Historic Mirek Smišek pottery kilns are being moved brick by brick from the path of the new PP2Ō Expressway from Peka Peka to Otaki.
They are the only known beehive kilns in New Zealand.
And the project to preserve them got underway yesterday as the towering beehive kilns began the move to a new location, brick by enamel-coated brick.
Kilns in use for 40 years
The two beehive kilns, built and used over a 40-year period by Smišek, are directly in line of the Peka Peka to Otaki (PP2Ō) Expressway project.
The expressway is being built by Waka Kotahi NZ Transport Agency and contractor Fletcher Construction.
Measuring about 2.5m high and 2m in diameter, it is believed the beehive kilns were made from 4000 second-hand bricks brought over from the Nelson area, Golden Bay and Tākaka.
While they are not registered on the NZ Heritage list, they have significant value as the only known beehive kilns in New Zealand.
“Our work is only possible because of the relationship with have with local communities, so our projects always try to include community hopes and aspirations,” says Director of Regional Relationships Emma Speight.
“We’re thrilled to help ensure this piece of Kiwi history is admired for generations to come,” Director of Regional Relationships Emma Speight says.
“Having the support of the community, in particular the Mirek Smišek Ceramic Arts Trust, has been a huge help in reaching this stage of the project.
“Preservation of the kilns is one of the PP2Ō project’s consent conditions, and the team knows how important and challenging the job will be.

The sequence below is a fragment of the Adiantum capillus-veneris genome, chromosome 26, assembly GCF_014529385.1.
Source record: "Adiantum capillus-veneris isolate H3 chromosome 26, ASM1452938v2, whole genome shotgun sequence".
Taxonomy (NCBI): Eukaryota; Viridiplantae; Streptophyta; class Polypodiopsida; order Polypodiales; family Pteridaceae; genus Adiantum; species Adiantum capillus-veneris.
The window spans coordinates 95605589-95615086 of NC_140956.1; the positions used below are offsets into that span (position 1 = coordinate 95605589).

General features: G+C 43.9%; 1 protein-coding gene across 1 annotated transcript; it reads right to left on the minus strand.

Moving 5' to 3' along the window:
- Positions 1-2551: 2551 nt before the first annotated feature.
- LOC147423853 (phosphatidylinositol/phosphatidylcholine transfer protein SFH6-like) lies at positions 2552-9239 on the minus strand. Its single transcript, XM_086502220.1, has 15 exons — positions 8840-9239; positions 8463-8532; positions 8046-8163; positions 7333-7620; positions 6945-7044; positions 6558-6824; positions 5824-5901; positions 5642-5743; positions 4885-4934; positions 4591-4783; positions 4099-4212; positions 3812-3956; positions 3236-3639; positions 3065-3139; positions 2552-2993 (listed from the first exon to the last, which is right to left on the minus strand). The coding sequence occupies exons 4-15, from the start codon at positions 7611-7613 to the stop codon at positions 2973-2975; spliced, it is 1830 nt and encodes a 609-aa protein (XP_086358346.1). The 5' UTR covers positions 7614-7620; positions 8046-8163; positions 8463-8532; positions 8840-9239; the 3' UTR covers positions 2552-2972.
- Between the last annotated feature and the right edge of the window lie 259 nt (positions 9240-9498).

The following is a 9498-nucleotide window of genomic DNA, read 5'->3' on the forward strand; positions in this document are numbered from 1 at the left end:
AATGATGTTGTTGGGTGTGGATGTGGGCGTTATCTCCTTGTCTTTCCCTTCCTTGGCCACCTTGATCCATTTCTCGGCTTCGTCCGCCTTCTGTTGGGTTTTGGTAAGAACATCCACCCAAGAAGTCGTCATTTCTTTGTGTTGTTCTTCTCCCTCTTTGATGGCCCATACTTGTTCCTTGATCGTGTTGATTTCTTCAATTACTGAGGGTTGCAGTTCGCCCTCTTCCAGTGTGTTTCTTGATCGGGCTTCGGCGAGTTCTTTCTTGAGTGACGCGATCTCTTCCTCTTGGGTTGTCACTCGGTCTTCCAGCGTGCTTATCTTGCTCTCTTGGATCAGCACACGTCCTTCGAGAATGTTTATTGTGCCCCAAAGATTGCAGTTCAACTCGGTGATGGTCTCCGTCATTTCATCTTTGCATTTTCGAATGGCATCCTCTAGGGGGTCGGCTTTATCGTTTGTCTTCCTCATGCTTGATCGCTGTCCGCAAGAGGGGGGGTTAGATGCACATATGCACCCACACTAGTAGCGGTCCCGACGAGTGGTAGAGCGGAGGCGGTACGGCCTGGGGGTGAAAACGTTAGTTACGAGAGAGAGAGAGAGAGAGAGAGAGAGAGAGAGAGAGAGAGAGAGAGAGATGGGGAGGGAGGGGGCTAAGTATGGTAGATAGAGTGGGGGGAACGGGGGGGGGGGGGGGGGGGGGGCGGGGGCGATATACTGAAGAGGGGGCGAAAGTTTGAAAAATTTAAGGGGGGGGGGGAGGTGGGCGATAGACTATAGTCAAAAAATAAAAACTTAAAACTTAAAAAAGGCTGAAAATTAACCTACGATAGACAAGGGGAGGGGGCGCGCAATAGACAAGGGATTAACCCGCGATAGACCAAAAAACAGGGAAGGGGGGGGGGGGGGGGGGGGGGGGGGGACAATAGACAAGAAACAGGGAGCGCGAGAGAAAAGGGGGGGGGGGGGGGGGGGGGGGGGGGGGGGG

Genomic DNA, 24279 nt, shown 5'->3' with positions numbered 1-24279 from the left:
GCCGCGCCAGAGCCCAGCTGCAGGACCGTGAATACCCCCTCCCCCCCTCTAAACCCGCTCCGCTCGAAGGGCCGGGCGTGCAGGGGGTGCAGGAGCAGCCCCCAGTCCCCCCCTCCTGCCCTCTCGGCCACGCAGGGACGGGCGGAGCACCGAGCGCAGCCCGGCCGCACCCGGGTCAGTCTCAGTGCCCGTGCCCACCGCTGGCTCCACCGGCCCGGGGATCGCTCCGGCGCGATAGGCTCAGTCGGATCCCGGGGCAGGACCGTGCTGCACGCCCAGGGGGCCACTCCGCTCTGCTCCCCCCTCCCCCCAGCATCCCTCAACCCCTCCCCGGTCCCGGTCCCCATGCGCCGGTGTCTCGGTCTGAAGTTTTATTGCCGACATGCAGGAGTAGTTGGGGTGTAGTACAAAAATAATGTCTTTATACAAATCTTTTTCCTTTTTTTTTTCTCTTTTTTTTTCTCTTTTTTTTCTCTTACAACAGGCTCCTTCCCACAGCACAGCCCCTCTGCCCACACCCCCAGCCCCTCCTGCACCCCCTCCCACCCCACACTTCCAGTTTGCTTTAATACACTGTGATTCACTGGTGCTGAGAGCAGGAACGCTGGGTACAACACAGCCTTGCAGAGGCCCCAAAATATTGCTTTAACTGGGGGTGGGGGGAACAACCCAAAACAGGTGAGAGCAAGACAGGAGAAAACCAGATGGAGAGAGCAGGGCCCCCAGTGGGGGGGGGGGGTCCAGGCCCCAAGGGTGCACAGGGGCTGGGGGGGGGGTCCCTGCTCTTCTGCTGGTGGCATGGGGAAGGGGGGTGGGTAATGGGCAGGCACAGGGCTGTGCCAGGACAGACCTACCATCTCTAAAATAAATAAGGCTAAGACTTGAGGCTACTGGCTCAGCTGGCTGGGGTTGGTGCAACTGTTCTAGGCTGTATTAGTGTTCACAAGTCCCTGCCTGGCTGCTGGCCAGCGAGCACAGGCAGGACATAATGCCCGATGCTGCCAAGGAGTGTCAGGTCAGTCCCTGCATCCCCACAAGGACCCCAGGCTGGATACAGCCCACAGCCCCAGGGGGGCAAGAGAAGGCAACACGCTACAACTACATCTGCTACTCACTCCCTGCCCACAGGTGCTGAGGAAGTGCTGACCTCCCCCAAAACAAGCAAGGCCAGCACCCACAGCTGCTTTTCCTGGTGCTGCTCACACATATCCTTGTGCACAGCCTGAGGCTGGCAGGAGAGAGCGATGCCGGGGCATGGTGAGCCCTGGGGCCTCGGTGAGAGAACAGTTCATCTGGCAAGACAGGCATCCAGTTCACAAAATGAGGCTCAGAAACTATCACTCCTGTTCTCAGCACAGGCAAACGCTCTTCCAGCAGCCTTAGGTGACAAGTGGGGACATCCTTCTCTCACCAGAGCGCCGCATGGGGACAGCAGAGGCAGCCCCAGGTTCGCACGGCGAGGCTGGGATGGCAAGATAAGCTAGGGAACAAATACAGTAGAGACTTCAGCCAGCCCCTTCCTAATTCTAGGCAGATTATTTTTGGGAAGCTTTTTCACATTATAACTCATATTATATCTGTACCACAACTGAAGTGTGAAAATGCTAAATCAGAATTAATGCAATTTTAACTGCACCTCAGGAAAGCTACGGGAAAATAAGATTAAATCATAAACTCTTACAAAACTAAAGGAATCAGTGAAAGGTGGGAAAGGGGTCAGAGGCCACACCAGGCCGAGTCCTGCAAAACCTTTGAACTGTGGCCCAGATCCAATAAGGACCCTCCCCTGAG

“Over the next few weeks, two kilns and a chimney will be moved, and the original open cover will also be re-instated.
“Because the bricks have been exposed to such great temperatures over their life, they will be very fragile, and need to be handled extremely carefully.”
The Czech refugee who made his mark
Mirek Smišekarrived in New Zealand in 1951 as a refugee from Czechoslovakia.
He first settled in Nelson, before moving to a Te Horo property east of State Highway 1.
He was New Zealand’s first full-time studio potter, and in 1990 was made an Officer of the Order of the British Empire for services to pottery.
He made a large number of pots for The Lord of the Rings in 2000, and in 2011 received the Gratis Agit award from the Czech Government for his contribution to the good name of the Czech Republic. He passed away in May 2013.
The project will oversee the careful relocation of the kilns slightly to the east of their current location, out of the way of a new local road being built as part of the PP2Ō Expressway.
Each kiln is expected to take one week to deconstruct, with the rebuild expected to take another three weeks.